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15.1.5: Spatial Perception

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    Our perception of distance and direction also strongly affects our experience in a concert hall. We determine the distance to a sound source in part by how loud it is. Part of our clues about distance also come from reverberation. If there is little or no reflected sound it is difficult to determine how far way a sound source is.

    In addition to reverberation our ear-brain hearing system uses four other methods to determine the direction and distance to a sound source. The distance between your ears is about \(15\text{ cm}\), causing as much as a \(0.4\text{ millisecond}\) delay for sounds coming from one side. If a sound arrives at the left ear a little before the right ear we perceive the sound as coming from the left. This time delay gives us clues about left and right but does not help us distinguish front from back or up from down. It works best for short wavelengths of sound that have to travel around our head to reach the other ear.

    Our ear/brain system is also capable of detecting phase difference in some special cases. Recall from Chapter 3 that the phase of a wave tells us when it starts relative to some arbitrary starting time. If the phase of the peaks in the sound wave arriving at the left ear is slightly ahead of the phase of the peaks arriving at the right ear our ear-brain system interprets the sound as coming from the left. Notice this is different from a time lag between ears; phase differences can be detected even for a continuous tone that does not start or stop. This ability occurs most prominently for sounds below \(1500\text{ Hz}\). The picture below shows a difference of phase between a wave going to the right ear and a wave going to the left ear.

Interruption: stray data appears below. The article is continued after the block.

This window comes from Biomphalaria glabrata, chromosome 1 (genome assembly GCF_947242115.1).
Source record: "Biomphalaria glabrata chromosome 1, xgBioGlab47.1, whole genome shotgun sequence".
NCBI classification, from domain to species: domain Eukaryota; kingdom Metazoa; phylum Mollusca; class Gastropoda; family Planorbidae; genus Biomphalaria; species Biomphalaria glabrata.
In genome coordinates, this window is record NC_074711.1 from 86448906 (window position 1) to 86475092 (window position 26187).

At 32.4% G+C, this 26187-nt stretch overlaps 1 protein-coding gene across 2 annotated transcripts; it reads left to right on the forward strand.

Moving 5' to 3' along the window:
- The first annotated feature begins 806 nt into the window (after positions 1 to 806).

Figure \(\PageIndex{1}\)

    For higher frequencies we may be able to detect slight intensity differences of sounds coming from different directions. Frequencies between \(2\text{ kHz}\) and \(3\text{ kHz}\) have wavelengths that are larger than your head so they diffract (see Chapter 7) around your head, making the time delay negligible. But the intensity difference still provides a clue about direction. If the left ear perceives a louder sound we experience the sound as coming from the left.

    The above three methods of determining direction to a sound source work well for left-right determination and require two ears. This makes them binaural methods for determining direction. A forth method of determining direction relies on the shape of the outer ear. For frequencies above \(5\text{ kHz}\) the shape of the outer ear reflects sounds coming from different directions with slightly different time delays. Slight movements of the head change the amount and time delay of these frequencies relative to other frequencies which gives us a sense of whether the sound is coming from in front or behind us.

    For humans our left-right determination of sound direction is stronger than our ability to determine whether sound is coming from above or below. This has the practical result that sound from speakers in a concert hall which are too far apart in the horizontal direction do not sound right; we are not easily fooled into thinking the sound is coming from the center of the stage where the performers are. Because our up-down discrimination is not so refined we are less bothered by speakers hanging overhead. For the most part we tend to perceive the sound as coming to us from the front even when the speakers are above us.

    This page titled 15.1.5: Spatial Perception is shared under a CC BY-NC-SA 3.0 license and was authored, remixed, and/or curated by Kyle Forinash and Wolfgang Christian via source content that was edited to the style and standards of the LibreTexts platform; a detailed edit history is available upon request.